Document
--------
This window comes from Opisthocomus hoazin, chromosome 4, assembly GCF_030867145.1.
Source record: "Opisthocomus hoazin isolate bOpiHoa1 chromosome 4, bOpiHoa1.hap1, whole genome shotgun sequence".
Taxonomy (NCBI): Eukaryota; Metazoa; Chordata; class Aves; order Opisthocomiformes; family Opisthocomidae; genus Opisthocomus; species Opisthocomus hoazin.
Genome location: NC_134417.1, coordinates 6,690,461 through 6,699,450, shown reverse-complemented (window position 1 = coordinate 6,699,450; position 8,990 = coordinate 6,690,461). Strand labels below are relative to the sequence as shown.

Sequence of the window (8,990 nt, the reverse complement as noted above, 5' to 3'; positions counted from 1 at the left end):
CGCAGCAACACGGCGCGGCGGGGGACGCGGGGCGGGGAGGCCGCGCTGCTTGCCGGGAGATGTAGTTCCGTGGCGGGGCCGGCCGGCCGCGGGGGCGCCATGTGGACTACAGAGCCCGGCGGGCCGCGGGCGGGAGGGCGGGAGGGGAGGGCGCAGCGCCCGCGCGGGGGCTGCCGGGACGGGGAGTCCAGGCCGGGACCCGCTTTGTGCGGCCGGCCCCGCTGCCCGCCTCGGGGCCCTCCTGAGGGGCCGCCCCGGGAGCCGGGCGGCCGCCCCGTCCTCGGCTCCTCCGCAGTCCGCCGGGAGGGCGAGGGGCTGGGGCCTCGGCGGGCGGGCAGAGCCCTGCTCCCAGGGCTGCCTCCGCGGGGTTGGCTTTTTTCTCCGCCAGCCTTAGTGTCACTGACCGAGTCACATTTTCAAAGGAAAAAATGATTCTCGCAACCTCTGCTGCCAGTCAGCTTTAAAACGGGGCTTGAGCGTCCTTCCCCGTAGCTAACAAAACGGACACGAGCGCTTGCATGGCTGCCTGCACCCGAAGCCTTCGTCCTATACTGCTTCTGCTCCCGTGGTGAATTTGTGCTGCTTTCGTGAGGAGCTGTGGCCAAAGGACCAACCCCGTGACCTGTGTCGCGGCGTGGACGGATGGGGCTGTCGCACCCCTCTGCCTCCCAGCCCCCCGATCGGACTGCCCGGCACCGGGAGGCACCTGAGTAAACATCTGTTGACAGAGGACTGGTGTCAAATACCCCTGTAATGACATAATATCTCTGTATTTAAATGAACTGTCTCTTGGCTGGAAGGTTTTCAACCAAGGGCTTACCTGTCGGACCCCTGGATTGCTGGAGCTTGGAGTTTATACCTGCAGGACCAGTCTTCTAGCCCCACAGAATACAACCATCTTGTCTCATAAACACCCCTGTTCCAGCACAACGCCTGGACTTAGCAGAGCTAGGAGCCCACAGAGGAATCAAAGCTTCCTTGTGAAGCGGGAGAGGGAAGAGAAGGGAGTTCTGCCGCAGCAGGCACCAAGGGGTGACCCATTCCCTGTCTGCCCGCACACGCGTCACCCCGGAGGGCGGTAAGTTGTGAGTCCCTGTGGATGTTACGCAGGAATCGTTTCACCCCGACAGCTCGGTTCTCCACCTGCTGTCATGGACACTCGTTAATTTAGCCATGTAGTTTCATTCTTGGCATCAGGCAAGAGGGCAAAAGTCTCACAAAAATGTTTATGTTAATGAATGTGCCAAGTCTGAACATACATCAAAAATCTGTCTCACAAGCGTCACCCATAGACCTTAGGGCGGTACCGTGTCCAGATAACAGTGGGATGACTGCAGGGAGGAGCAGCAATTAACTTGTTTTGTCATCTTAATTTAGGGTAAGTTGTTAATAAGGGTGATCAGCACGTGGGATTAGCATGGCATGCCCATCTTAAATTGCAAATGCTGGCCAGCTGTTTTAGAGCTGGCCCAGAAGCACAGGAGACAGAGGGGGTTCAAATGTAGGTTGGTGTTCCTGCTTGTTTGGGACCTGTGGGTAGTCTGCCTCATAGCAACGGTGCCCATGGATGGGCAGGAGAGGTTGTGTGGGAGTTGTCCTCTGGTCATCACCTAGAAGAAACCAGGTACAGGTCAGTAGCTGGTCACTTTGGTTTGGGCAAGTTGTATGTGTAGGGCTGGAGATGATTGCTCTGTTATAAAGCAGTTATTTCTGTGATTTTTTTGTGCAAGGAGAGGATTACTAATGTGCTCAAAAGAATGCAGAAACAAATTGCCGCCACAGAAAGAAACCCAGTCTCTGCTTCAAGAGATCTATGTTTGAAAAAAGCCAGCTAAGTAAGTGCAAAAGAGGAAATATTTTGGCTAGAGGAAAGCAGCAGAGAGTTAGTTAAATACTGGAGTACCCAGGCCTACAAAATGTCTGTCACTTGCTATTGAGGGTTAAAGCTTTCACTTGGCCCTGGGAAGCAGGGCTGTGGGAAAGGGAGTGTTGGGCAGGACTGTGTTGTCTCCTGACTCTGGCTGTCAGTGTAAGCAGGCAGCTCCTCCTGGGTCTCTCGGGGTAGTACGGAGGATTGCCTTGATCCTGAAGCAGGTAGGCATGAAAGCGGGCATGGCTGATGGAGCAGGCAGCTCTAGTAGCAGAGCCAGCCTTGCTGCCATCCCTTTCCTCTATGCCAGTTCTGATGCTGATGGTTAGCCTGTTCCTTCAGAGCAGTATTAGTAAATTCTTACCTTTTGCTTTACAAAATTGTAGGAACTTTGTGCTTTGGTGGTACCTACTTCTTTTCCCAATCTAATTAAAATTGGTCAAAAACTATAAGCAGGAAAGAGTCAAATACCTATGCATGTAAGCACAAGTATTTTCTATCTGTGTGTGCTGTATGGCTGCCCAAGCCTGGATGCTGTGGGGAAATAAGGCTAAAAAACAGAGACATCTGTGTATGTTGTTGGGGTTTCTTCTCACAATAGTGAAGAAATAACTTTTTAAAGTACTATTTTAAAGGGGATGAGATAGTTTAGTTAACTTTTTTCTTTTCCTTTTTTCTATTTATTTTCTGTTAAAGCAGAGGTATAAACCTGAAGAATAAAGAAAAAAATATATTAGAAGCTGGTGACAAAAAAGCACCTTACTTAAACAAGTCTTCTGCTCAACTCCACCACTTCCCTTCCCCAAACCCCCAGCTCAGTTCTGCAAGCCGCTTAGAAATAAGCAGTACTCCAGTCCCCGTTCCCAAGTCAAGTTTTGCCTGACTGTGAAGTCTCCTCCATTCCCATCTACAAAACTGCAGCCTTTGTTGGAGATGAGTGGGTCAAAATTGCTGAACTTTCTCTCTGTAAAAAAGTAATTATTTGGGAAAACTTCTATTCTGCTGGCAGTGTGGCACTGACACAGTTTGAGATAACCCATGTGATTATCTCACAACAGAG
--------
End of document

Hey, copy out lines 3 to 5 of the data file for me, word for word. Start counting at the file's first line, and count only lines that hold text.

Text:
Taxonomy (NCBI): Eukaryota; Metazoa; Chordata; class Aves; order Opisthocomiformes; family Opisthocomidae; genus Opisthocomus; species Opisthocomus hoazin.
Genome location: NC_134417.1, coordinates 6,690,461 through 6,699,450, shown reverse-complemented (window position 1 = coordinate 6,699,450; position 8,990 = coordinate 6,690,461). Strand labels below are relative to the sequence as shown.

Sequence of the window (8,990 nt, the reverse complement as noted above, 5' to 3'; positions counted from 1 at the left end):